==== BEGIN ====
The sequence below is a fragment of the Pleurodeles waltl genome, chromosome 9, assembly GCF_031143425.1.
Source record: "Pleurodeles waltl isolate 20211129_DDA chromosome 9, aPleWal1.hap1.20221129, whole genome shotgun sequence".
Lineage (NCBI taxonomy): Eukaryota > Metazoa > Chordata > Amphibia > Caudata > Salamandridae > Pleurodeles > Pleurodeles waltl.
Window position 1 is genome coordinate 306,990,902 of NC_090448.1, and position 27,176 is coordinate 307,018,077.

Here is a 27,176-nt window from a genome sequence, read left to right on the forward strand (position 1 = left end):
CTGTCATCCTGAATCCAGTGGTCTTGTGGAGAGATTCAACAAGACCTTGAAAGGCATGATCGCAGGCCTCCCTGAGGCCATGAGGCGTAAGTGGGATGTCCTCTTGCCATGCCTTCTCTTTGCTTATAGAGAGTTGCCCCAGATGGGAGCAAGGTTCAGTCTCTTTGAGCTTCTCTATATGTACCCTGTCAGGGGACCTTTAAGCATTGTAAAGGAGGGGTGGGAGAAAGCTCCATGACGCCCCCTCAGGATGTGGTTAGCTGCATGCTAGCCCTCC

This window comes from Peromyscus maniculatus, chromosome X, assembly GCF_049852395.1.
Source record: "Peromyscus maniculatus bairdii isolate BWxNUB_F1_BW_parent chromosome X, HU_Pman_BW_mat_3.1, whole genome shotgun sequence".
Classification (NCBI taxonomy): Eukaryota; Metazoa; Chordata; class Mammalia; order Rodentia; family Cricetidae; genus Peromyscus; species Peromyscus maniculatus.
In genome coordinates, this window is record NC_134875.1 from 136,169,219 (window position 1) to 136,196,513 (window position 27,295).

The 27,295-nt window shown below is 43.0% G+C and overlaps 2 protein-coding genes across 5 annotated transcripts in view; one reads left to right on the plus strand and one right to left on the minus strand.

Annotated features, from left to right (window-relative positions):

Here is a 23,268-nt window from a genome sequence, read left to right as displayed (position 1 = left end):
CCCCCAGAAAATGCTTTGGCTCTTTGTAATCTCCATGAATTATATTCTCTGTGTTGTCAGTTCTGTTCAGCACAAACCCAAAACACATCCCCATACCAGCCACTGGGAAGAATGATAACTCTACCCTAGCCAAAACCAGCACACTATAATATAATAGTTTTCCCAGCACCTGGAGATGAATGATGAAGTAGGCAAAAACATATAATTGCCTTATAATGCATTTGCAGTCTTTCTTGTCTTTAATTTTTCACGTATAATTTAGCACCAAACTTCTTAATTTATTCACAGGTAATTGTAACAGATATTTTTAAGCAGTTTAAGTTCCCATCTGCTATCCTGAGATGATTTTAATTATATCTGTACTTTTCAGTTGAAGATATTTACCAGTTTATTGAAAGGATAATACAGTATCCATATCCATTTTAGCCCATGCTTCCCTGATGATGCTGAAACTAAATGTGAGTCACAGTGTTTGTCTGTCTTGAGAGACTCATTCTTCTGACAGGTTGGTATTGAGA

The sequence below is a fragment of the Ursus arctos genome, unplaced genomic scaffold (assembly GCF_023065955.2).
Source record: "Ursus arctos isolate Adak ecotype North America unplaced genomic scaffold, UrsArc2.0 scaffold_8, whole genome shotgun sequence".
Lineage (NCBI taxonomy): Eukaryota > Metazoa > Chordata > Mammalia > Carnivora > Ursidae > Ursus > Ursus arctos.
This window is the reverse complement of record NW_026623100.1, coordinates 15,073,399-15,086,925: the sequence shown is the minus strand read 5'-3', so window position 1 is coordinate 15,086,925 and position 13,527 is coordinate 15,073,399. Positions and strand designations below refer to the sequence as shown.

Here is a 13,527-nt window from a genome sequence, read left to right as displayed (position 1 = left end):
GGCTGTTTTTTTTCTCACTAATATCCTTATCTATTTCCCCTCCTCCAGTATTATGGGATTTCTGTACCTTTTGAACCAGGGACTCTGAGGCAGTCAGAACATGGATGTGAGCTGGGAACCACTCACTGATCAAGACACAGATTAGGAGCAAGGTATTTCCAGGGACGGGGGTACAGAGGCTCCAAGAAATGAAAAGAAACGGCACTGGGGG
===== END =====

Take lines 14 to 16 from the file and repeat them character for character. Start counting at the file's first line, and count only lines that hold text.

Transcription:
CCCCCAGAAAATGCTTTGGCTCTTTGTAATCTCCATGAATTATATTCTCTGTGTTGTCAGTTCTGTTCAGCACAAACCCAAAACACATCCCCATACCAGCCACTGGGAAGAATGATAACTCTACCCTAGCCAAAACCAGCACACTATAATATAATAGTTTTCCCAGCACCTGGAGATGAATGATGAAGTAGGCAAAAACATATAATTGCCTTATAATGCATTTGCAGTCTTTCTTGTCTTTAATTTTTCACGTATAATTTAGCACCAAACTTCTTAATTTATTCACAGGTAATTGTAACAGATATTTTTAAGCAGTTTAAGTTCCCATCTGCTATCCTGAGATGATTTTAATTATATCTGTACTTTTCAGTTGAAGATATTTACCAGTTTATTGAAAGGATAATACAGTATCCATATCCATTTTAGCCCATGCTTCCCTGATGATGCTGAAACTAAATGTGAGTCACAGTGTTTGTCTGTCTTGAGAGACTCATTCTTCTGACAGGTTGGTATTGAGA

The sequence below is a fragment of the Ursus arctos genome, unplaced genomic scaffold (assembly GCF_023065955.2).
Source record: "Ursus arctos isolate Adak ecotype North America unplaced genomic scaffold, UrsArc2.0 scaffold_8, whole genome shotgun sequence".